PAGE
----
Potholes are a byproduct of bad winters, and Hilliard's crews are working to repair them on a daily basis, according to public service director Clyde Seidle.

Potholes are a byproduct of bad winters, and Hilliard's crews are working to repair them on a daily basis, according to public service director Clyde Seidle.

"It's been an unusual winter," Seidle said. "We typically have potholes after winter, but it's just not as severe as what we've had this year."

Seidle recently told city council that his crews will work hard to patch potholes along hard-hit places like Alton & Darby Creek and Cosgray roads. It's not anything they wouldn't normally do, he said.

"It is a bigger problem than normal," Seidle said. "Because of the level of the temperatures and things like that, and the refreeze-thaw cycle, when you have ice that's there melting in between the cracks, it's kind of like the perfect storm for potholes."

Seidle said there are two ways to patch a pothole hot or cold method. The hot asphalt involves cleaning out the pothole and putting hot asphalt and limestone in place. The cold patch is another common method the hole is cleaned and a bag of the cold patch is poured in. It can be used in any weather.

"It doesn't have to have heat that comes out of the back of a hot mix truck," Seidle said of the cold patch. "It's not any different than you see in other communities. Everybody's using the same type of strategies. Larger communities have things where they have a heat welder, and we don't have anything like that."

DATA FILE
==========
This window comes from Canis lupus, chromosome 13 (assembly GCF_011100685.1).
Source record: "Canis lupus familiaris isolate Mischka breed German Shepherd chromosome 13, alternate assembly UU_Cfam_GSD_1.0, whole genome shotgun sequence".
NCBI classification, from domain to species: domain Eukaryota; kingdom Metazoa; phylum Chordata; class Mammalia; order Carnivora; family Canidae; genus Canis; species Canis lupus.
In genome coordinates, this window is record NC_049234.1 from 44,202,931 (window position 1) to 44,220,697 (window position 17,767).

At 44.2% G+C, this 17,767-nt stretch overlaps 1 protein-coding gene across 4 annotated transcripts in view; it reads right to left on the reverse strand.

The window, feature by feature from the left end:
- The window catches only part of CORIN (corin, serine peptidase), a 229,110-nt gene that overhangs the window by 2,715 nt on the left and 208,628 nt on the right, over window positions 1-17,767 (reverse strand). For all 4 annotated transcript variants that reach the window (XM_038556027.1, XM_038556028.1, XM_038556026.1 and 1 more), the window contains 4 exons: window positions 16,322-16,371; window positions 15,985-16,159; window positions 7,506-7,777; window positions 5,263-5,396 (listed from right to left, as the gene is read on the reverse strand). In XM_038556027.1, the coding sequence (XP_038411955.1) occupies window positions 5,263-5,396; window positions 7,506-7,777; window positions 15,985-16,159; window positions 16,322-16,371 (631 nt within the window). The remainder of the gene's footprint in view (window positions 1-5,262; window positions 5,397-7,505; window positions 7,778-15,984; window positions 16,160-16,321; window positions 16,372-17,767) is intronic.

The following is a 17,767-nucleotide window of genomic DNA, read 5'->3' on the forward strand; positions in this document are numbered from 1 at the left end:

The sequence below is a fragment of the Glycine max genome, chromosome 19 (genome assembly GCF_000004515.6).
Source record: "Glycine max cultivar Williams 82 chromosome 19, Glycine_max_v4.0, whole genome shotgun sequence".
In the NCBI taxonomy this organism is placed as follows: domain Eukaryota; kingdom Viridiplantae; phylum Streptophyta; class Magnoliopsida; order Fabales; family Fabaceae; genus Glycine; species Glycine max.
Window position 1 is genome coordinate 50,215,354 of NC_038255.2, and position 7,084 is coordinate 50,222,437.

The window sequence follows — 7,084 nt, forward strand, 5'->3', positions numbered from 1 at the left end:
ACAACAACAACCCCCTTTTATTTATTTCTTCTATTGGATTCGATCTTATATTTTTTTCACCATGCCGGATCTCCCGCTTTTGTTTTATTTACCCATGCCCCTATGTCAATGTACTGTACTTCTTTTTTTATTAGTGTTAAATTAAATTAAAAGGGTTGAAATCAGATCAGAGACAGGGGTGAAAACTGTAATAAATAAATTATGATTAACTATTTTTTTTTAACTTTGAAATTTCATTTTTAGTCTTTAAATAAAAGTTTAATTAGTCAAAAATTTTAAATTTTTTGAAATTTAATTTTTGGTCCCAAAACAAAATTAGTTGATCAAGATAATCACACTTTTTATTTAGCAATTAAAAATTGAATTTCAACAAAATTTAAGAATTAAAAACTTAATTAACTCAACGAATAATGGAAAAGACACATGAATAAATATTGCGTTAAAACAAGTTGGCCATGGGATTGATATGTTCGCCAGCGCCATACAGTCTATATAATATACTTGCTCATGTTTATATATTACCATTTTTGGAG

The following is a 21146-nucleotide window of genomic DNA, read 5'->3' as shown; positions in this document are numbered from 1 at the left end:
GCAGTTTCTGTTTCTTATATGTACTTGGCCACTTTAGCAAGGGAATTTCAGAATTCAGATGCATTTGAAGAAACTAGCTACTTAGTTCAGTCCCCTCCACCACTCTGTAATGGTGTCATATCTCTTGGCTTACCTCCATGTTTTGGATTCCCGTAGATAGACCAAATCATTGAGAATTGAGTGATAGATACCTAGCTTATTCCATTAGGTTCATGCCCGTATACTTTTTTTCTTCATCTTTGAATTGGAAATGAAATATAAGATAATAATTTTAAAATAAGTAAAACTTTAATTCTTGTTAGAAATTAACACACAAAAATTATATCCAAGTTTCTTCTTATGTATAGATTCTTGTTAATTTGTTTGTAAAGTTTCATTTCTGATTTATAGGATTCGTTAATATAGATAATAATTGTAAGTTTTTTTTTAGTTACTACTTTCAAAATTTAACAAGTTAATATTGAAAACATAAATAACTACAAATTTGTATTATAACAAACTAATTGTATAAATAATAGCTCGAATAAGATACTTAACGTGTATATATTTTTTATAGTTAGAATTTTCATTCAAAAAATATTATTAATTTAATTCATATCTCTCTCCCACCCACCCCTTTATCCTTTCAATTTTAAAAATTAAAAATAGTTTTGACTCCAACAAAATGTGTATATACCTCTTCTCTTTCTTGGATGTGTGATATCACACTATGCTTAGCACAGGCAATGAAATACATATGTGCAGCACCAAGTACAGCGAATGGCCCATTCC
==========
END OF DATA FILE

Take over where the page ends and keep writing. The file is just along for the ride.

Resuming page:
Although he and city crews are on the lookout for potholes, Seidle wants citizens to report them, too, by calling the city at 614-876-7361 or by using the city's online service request center at hilliardohio.gov.

"If we someone calls us and says there's a pothole on such and such street, we go out investigate if it's something we need to do immediately or it can be put into the normal routine of when we go out to patch potholes. If it's deep enough to cause damage, then we get somebody out immediately. That's when they typically have cold patch."

Although the pothole patchwork in winter is nothing new for Hilliard, sending out chipper crews this time of year is, thanks to an ice storm that happened at the end of January and the beginning of February.

"This could go on another 3-4 weeks," Seidle said of the chipper service. "Normally we start our weekly passes in the early spring, when people are doing their yard (work). It's not typical for a winter here in Ohio."

gbudzak@thisweeknews.com

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